Made Overseas: Red Cliff (2009)

When you hear the term “John Woo movie,” several images come to mind. The first and foremost, of course, is a slow-motion shot of white doves flying dramatically across the screen. It is the director’s most well known trademark, a contrast between a sublime symbol of peace and the violence that surrounds it. Other things that come to mind are stylish gunplay, perhaps Castor Troy coolly retrieving two golden guns from the back of his belt and fire them sequentially while diving sideways.

And many, many explosions. Michael Bay gets all the cheers and jeers for his artistic focus on pyrotechnics. Woo, though, is right up there. He and Bay are kindred spirits, and it’s hard at times to figure which one goes over the top. (For the record… it’s Woo.) One of the few things I remember about Mission Impossible 2 — beyond the slow-motion shots of white doves and the stylish gunplay — is the opening scene where Tom Cruise flings his sunglasses toward the viewer. And, of course, the sunglasses explode. Why would they do otherwise in a John Woo movie?

So when you hear that John Woo is returning to making Chinese language movies after an extended sojourn in Hollywood, and his first project is a historical epic, it’s slightly incongruous. Isn’t this more Zhang Yimou’s territory? How’s he going to shoe-horn the white doves, the explosions, and the gunplay? Will it even look like a John Woo movie?

As it turns out, he delivers on two of the three… and there are ways to work around the third one.

In China, Red Cliff was released in two parts.  The first movie has a 142 minute run time. The second, 142 minutes. The international release, which is the one that I watched, was trimmed to a lean 148 minutes. While still two-and-a-half hours long, this means that 50% of the movie was trimmed from its original runtime.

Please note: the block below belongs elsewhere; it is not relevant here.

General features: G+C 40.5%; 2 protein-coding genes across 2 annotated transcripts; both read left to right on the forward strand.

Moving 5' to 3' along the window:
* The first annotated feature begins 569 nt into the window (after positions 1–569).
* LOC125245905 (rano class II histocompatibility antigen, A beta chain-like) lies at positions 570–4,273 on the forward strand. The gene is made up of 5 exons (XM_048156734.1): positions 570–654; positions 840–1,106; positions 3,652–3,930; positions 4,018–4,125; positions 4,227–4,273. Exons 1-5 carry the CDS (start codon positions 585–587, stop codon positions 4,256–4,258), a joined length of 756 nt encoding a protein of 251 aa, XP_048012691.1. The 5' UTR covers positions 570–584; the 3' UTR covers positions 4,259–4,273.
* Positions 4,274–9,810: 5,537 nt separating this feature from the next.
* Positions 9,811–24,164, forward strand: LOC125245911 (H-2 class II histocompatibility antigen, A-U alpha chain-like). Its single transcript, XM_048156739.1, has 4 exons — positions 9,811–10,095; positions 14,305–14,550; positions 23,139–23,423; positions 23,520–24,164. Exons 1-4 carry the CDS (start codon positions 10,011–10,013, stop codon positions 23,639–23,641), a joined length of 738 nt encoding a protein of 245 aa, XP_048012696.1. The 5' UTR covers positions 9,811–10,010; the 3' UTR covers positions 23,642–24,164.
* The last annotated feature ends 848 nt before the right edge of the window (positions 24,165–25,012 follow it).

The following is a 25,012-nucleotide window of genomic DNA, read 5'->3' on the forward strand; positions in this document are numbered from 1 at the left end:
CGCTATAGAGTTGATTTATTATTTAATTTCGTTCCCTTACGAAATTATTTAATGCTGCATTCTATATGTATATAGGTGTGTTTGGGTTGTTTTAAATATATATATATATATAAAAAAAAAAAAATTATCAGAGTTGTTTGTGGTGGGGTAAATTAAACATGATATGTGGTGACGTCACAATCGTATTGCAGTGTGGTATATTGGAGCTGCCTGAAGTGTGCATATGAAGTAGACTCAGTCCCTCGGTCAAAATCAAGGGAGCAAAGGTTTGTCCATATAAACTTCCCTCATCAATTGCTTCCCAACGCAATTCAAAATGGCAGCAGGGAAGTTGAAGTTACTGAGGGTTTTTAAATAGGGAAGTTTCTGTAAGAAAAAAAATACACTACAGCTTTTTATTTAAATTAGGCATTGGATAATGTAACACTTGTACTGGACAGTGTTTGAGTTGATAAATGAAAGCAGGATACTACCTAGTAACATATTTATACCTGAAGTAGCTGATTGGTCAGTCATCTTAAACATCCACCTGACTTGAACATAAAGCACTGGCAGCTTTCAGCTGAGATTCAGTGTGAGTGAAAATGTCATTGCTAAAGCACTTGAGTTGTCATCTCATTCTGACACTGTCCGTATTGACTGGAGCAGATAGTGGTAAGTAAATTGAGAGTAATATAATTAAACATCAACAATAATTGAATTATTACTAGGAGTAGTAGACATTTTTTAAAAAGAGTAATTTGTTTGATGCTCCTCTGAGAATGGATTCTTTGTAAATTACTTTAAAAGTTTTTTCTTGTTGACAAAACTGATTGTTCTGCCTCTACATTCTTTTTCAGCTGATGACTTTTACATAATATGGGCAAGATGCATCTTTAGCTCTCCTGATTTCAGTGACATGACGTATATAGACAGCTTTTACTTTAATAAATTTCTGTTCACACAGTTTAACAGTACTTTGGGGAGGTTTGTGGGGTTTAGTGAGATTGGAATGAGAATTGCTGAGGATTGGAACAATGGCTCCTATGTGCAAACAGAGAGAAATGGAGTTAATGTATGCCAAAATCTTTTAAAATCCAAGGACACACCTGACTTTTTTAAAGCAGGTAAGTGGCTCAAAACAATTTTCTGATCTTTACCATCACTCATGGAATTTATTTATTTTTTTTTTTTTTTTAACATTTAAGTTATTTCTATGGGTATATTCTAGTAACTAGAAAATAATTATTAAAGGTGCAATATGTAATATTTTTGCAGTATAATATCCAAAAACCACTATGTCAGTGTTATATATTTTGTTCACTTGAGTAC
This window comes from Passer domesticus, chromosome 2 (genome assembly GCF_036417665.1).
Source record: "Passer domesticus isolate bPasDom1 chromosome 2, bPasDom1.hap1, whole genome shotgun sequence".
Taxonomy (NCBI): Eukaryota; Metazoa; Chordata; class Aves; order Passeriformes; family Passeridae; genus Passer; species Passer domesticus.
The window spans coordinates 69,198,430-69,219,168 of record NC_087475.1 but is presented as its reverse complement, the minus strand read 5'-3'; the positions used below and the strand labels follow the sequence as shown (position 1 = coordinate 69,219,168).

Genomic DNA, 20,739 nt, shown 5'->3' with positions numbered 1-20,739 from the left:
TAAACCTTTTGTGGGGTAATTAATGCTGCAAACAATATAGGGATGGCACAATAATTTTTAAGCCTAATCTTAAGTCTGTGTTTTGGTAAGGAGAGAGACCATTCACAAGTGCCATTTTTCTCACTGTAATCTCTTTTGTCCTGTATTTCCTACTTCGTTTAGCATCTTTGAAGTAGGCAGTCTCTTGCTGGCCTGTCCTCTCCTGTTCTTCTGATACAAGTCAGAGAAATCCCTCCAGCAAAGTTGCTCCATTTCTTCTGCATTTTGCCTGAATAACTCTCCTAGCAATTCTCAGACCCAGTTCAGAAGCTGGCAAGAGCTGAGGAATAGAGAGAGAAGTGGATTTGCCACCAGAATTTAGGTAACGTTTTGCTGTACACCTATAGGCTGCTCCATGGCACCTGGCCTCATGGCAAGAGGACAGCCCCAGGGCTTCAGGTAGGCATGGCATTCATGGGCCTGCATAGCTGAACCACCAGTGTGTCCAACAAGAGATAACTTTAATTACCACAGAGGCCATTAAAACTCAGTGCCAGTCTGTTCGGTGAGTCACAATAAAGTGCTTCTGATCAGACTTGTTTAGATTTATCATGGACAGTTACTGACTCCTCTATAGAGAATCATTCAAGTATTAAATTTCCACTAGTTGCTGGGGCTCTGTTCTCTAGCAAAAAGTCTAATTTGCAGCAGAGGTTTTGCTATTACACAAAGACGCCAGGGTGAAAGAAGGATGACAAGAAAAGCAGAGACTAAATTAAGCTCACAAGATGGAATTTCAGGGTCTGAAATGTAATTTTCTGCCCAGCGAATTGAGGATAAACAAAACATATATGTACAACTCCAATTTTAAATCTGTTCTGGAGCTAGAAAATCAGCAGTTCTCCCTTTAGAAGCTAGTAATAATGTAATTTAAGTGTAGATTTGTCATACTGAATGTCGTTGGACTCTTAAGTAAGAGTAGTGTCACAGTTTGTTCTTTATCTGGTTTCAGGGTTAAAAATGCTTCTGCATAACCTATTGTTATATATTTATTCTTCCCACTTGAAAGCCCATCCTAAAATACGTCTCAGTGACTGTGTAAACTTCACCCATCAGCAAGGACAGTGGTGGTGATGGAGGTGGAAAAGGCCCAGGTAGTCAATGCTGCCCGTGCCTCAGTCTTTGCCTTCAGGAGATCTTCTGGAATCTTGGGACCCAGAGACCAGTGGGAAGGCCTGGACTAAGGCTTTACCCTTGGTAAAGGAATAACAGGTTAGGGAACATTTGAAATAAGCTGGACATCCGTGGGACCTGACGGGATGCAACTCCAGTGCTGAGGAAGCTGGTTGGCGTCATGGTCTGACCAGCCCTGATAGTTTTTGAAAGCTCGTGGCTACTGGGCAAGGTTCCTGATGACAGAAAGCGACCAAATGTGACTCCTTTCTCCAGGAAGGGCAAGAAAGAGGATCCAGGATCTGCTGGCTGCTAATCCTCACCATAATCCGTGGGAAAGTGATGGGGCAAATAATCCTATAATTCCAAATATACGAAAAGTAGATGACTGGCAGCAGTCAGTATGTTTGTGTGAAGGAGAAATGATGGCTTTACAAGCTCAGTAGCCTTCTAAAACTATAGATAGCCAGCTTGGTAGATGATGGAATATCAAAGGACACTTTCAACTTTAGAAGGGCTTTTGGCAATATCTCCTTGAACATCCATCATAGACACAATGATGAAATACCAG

This is something I didn’t know until I started writing this review. I was casually surfing IMDB while watching the movie and caught the existence of something called Red Cliff II, assuming that this was the continuing adventures.  More battles!  More royal intrigue!  Well… as it turns out I did see Red Cliff I and II, or at least parts of it.  The trimmed version actually does work as a cohesive movie, and if you didn’t know of the cuts, it wouldn’t immediately jump out.

Wikipedia tells met that there was a ten minute scrolling prologue to the movie going through Chinese history and how things to to where they were.  Its elimination is one of the movie’s many cuts to get the runtime down… and frankly can see why this would try the patience of Western audiences.  The movie itself was based a popular Chinese historical account, The Romance of the Three Kingdoms. It was reasoned that since several of these characters had become folkloric heroes, they could not cut their stories short in the Chinese version. That would be like doing a Lord of the Rings movie, but limit Aragorn, Legolas, and Gimli to short cameos!